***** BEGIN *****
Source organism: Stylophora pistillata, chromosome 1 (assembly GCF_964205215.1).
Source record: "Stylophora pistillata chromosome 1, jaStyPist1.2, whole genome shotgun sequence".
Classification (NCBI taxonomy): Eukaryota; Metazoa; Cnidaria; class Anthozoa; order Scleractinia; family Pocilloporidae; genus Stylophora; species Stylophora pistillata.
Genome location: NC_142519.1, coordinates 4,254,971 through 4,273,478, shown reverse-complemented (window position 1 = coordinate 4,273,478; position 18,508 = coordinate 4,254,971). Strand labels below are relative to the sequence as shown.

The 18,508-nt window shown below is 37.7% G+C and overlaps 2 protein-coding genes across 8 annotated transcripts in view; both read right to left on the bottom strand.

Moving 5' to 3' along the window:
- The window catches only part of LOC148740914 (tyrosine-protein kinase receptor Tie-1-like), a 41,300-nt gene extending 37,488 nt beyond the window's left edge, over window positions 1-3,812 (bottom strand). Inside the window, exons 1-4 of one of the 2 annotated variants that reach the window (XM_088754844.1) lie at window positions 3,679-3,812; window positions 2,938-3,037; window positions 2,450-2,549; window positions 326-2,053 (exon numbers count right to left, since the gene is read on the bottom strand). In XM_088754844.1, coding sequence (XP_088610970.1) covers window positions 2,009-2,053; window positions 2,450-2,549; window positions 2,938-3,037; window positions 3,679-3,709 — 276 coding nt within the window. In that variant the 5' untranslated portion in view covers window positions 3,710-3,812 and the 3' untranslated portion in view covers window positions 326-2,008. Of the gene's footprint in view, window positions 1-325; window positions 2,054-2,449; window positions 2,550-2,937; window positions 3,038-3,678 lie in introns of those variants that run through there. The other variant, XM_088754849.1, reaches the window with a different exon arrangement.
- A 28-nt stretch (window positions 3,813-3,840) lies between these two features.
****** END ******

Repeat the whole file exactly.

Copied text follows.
Source organism: Stylophora pistillata, chromosome 1 (assembly GCF_964205215.1).
Source record: "Stylophora pistillata chromosome 1, jaStyPist1.2, whole genome shotgun sequence".
Classification (NCBI taxonomy): Eukaryota; Metazoa; Cnidaria; class Anthozoa; order Scleractinia; family Pocilloporidae; genus Stylophora; species Stylophora pistillata.
Genome location: NC_142519.1, coordinates 4,254,971 through 4,273,478, shown reverse-complemented (window position 1 = coordinate 4,273,478; position 18,508 = coordinate 4,254,971). Strand labels below are relative to the sequence as shown.

The 18,508-nt window shown below is 37.7% G+C and overlaps 2 protein-coding genes across 8 annotated transcripts in view; both read right to left on the bottom strand.

Moving 5' to 3' along the window:
- The window catches only part of LOC148740914 (tyrosine-protein kinase receptor Tie-1-like), a 41,300-nt gene extending 37,488 nt beyond the window's left edge, over window positions 1-3,812 (bottom strand). Inside the window, exons 1-4 of one of the 2 annotated variants that reach the window (XM_088754844.1) lie at window positions 3,679-3,812; window positions 2,938-3,037; window positions 2,450-2,549; window positions 326-2,053 (exon numbers count right to left, since the gene is read on the bottom strand). In XM_088754844.1, coding sequence (XP_088610970.1) covers window positions 2,009-2,053; window positions 2,450-2,549; window positions 2,938-3,037; window positions 3,679-3,709 — 276 coding nt within the window. In that variant the 5' untranslated portion in view covers window positions 3,710-3,812 and the 3' untranslated portion in view covers window positions 326-2,008. Of the gene's footprint in view, window positions 1-325; window positions 2,054-2,449; window positions 2,550-2,937; window positions 3,038-3,678 lie in introns of those variants that run through there. The other variant, XM_088754849.1, reaches the window with a different exon arrangement.
- A 28-nt stretch (window positions 3,813-3,840) lies between these two features.